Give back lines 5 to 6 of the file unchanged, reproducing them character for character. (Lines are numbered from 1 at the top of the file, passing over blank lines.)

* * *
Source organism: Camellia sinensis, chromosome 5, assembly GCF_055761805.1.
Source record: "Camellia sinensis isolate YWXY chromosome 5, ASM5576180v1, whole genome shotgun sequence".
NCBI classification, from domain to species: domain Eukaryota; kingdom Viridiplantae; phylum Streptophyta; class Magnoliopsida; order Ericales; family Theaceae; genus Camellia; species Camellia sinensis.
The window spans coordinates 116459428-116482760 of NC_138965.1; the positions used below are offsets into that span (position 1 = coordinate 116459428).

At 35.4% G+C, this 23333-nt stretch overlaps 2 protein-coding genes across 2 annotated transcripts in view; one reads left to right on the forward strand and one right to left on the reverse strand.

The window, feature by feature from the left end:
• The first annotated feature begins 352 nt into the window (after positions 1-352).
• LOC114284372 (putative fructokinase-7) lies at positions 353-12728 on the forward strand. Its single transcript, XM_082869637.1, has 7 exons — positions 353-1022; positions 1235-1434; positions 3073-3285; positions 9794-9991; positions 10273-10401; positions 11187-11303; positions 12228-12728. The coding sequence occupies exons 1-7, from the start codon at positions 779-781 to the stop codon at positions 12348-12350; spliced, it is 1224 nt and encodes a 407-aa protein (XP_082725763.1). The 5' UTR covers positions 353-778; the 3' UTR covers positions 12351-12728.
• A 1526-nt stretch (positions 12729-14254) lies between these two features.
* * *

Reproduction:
At 35.4% G+C, this 23333-nt stretch overlaps 2 protein-coding genes across 2 annotated transcripts in view; one reads left to right on the forward strand and one right to left on the reverse strand.

The window, feature by feature from the left end: